Brown promises internet access for all children
Posted in: Digital Divide at 26/09/2008 02:43
Gordon Brown's plans to give families £700 so that all children have internet access at home has been warmly welcomed by teachers and educationalists.
But they warn that the estimated £300m to finance the scheme must not come from other education budgets. And they also stress that simply installing computers in homes won't make children or parents use them for educational purposes.
Low-income homes to get net links
Parents on low incomes who have not provided their children with computers and internet access will get "vouchers" to do so, the government has said.
The scheme to tackle England's "digital divide", available nationally in a year's time, will cost £300m.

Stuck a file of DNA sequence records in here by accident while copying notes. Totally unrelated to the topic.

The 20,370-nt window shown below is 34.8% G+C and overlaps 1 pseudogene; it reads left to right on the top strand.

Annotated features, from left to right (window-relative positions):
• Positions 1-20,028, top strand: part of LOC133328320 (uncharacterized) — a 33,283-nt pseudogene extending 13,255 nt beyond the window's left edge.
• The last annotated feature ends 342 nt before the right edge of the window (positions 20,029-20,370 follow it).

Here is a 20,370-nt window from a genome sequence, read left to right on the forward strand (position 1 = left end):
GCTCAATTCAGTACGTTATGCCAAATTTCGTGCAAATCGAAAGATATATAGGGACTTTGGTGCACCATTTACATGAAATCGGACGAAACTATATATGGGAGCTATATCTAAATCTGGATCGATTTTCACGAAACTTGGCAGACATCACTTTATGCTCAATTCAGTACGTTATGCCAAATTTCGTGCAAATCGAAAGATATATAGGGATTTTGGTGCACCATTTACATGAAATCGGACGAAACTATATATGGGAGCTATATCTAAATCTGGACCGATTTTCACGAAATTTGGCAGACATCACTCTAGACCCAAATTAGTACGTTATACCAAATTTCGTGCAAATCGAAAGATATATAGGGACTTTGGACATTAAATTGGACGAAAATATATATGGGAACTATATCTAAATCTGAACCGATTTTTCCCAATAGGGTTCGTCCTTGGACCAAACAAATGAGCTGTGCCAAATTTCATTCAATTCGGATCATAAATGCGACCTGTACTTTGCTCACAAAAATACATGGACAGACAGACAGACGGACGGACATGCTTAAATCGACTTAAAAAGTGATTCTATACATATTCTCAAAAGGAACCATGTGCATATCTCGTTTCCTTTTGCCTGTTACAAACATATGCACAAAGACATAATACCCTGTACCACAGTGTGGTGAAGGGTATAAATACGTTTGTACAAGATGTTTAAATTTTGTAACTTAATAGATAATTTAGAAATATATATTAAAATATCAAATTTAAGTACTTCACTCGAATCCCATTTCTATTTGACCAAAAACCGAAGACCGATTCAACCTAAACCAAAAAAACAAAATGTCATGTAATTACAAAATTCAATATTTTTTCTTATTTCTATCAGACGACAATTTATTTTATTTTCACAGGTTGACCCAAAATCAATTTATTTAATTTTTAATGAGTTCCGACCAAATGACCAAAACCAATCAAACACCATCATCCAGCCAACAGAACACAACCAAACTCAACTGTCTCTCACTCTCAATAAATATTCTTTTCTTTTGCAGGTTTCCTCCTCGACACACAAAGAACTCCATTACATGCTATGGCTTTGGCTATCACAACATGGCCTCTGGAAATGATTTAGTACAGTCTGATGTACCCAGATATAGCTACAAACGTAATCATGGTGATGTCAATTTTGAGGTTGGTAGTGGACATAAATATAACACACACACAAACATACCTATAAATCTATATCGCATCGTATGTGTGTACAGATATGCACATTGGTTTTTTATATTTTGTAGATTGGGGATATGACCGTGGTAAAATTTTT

uk: It's speed the British people need
Helping children access the net is great, but the government needs to invest in faster broadband to aid the UK economy
Gordon Brown's promise to the Labour conference today to help bridge the digital divide by spending £300m to give 1.4 million poorer children free broadband access to the internet and computers as well, is a thoroughly welcome measure. Sadly, one has to say it is subject to the usual reservations about Brownite initiatives. It has been plucked out of a hat by a beleaguered prime minister fighting for his political life and will have to be financed out of an existing - and very stretched - educational budget. But let's give credit where it is due and hope that the money - to be given out by schools over three years worth up to £700 to unconnected households - will be the start of a personal commitment to the broadband revolution enabling the prime minister to escape from David Cameron's withering jibe that he is an analogue politician in a digital age.